The primary insurance policy on your auto or home covers most accidents that might take place. However, once these policies have reached their limits, it’s up to you to pay the difference.
What if your claim exceeds your coverage limits? What if someone is critically injured, or dies, and you are sued? What if the accident isn’t covered by your policy? Umbrella coverage could make an already unfortunate situation, even worse.
What is an Umbrella Policy?
An umbrella policy is insurance that offers coverage above and beyond your primary policies. In the event of injury, death and/or property damage, once the limits of the primary insurance policies have been reached, an umbrella policy will kick in to pay up to its own determined limit. An umbrella policy can also pay for damages not covered in your main home or auto insurance policy.
Though some sources might use the terms “umbrella coverage” and “excess insurance” interchangeably, they aren’t quite the same. Excess insurance policies cover precisely the same losses as your primary policy, except that they “cover the excess” of a successful claim should the award to the victim be greater than your limit. Umbrella policies, however, may offer coverage for incidents not included in your primary policy’s coverage.
Supplementing Your Homeowners Policy
Homeowners policies won’t cover damages for all accidents or disasters. Please read each potential policy for specific exclusions and inclusions. Additionally, each policy has a maximum limit for how much it will pay out for an accident.
A typical homeowners policy provide $100,000 to $300,000 in personal liability coverage. This covers a range of potential injuries and events. Depending on how high your limit is, the insurance policy will pay up to that amount in total per accident. If the losses run higher than that, though, you could be responsible for paying the rest out of your own bank account. Umbrella coverage could increase your maximum limits to $500,000 or more, depending on the umbrella policy you choose to purchase.
Supplementing Your Auto Policy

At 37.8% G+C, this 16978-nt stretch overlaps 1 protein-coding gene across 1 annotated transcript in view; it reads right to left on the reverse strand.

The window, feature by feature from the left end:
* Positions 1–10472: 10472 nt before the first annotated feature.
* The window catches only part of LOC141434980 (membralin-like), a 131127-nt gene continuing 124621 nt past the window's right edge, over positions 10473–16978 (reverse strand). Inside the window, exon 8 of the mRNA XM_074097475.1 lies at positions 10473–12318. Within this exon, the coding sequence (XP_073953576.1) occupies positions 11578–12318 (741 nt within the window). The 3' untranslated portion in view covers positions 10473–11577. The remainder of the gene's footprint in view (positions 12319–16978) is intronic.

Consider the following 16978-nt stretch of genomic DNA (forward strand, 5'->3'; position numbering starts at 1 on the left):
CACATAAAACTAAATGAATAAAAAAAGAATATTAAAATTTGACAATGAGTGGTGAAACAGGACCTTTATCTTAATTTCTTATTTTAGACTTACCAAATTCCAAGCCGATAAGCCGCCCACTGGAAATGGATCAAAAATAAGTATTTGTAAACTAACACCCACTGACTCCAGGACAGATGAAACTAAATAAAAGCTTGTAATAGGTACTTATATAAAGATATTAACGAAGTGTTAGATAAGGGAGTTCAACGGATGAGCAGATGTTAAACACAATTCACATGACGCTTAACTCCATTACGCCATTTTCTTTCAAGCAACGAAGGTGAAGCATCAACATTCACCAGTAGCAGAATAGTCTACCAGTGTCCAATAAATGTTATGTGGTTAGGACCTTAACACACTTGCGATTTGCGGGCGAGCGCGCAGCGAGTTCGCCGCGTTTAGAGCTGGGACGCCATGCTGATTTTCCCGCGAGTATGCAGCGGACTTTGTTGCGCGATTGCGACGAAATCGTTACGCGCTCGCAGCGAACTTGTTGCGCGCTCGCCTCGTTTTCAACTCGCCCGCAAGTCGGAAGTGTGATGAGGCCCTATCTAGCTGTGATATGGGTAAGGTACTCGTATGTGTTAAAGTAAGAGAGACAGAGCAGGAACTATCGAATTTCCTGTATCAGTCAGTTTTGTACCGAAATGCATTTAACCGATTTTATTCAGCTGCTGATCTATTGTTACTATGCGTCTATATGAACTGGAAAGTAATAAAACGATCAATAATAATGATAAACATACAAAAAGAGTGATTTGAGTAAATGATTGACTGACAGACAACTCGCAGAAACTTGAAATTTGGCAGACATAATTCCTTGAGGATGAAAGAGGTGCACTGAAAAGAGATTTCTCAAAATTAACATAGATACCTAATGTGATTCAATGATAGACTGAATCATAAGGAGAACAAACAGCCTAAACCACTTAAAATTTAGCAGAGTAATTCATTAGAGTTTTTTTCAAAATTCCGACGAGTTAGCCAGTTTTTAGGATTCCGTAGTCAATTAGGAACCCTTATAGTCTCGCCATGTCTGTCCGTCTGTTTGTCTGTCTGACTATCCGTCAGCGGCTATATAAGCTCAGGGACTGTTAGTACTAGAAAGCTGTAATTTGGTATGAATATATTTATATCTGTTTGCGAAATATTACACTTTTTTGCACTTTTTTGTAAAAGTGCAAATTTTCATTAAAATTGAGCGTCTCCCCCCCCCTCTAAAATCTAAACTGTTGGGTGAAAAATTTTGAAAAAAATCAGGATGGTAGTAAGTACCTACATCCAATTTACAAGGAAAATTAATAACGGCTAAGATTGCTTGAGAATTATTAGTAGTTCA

While Minnesota is a No-Fault State, when traveling outside of state, that is no longer the case, and you may find yourself on the hook for damages in excess of your policy limits. There are also situations where you may be sued for damages beyond PIP limits. For this reason, you may want to know that an umbrella or excess liability policy would coordinate with your car insurance as well.
Are You At Risk for a Big Claim?
There are some things that can increase the chances that you’ll need an umbrella insurance policy. If your commute is long or it occurs at rush hour, you could be more likely to need to file an auto insurance claim. If you own a dog or have a pool, you’re more likely to need to file an insurance claim for your home. And if you’re a social butterfly with frequent house guests, that may also be a risk.
Umbrella Insurance Requirements
Keep in mind that umbrella coverage is not intended to be a first line of defense. By definition, it is a secondary form of insurance. Your primary insurance will have to fulfill certain requirements before you can purchase an umbrella policy. Though underlying insurance requirements vary, some typical insurance coverage requirements might be:
- $500,000 home insurance personal liability coverage
- $100,000 per accident for auto insurance property damage
- $250,000 per person/$500,000 per accident auto insurance bodily injury coverage
That’s your basic introduction to umbrella coverage. And it can supplement more than your homeowners and auto insurance, it can also expand coverage for your ATV, RV, boat and other insurable vehicles. If the extra coverage of an umbrella policy sounds right for you, talk to your insurance agent.